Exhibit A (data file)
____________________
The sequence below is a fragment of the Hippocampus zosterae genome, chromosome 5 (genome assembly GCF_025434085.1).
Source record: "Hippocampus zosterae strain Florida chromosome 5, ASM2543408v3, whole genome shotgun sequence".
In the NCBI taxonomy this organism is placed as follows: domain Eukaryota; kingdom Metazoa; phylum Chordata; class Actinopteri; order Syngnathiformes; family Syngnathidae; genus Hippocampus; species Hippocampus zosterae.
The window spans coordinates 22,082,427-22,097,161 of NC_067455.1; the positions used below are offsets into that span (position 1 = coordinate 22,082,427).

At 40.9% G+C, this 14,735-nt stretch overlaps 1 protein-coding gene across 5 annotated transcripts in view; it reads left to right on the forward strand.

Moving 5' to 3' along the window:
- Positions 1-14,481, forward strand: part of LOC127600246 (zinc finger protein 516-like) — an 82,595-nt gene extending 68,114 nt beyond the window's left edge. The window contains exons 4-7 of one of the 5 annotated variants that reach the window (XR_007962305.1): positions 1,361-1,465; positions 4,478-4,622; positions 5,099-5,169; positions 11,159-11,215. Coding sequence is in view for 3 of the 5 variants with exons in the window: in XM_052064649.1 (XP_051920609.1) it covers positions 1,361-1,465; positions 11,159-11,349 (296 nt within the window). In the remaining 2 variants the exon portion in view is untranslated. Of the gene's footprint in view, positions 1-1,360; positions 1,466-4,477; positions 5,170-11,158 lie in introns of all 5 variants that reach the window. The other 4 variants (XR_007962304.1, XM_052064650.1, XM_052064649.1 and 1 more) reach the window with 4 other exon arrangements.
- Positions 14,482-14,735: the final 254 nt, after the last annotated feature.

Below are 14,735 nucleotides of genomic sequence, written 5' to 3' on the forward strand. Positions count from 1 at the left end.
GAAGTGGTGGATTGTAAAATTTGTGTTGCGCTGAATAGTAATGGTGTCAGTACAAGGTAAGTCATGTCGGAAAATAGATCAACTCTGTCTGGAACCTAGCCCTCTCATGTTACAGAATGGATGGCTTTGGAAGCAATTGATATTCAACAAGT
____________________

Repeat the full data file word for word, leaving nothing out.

The sequence below is a fragment of the Hippocampus zosterae genome, chromosome 5 (genome assembly GCF_025434085.1).
Source record: "Hippocampus zosterae strain Florida chromosome 5, ASM2543408v3, whole genome shotgun sequence".
In the NCBI taxonomy this organism is placed as follows: domain Eukaryota; kingdom Metazoa; phylum Chordata; class Actinopteri; order Syngnathiformes; family Syngnathidae; genus Hippocampus; species Hippocampus zosterae.
The window spans coordinates 22,082,427-22,097,161 of NC_067455.1; the positions used below are offsets into that span (position 1 = coordinate 22,082,427).

At 40.9% G+C, this 14,735-nt stretch overlaps 1 protein-coding gene across 5 annotated transcripts in view; it reads left to right on the forward strand.

Moving 5' to 3' along the window:
- Positions 1-14,481, forward strand: part of LOC127600246 (zinc finger protein 516-like) — an 82,595-nt gene extending 68,114 nt beyond the window's left edge. The window contains exons 4-7 of one of the 5 annotated variants that reach the window (XR_007962305.1): positions 1,361-1,465; positions 4,478-4,622; positions 5,099-5,169; positions 11,159-11,215. Coding sequence is in view for 3 of the 5 variants with exons in the window: in XM_052064649.1 (XP_051920609.1) it covers positions 1,361-1,465; positions 11,159-11,349 (296 nt within the window). In the remaining 2 variants the exon portion in view is untranslated. Of the gene's footprint in view, positions 1-1,360; positions 1,466-4,477; positions 5,170-11,158 lie in introns of all 5 variants that reach the window. The other 4 variants (XR_007962304.1, XM_052064650.1, XM_052064649.1 and 1 more) reach the window with 4 other exon arrangements.
- Positions 14,482-14,735: the final 254 nt, after the last annotated feature.

Below are 14,735 nucleotides of genomic sequence, written 5' to 3' on the forward strand. Positions count from 1 at the left end.
GAAGTGGTGGATTGTAAAATTTGTGTTGCGCTGAATAGTAATGGTGTCAGTACAAGGTAAGTCATGTCGGAAAATAGATCAACTCTGTCTGGAACCTAGCCCTCTCATGTTACAGAATGGATGGCTTTGGAAGCAATTGATATTCAACAAGT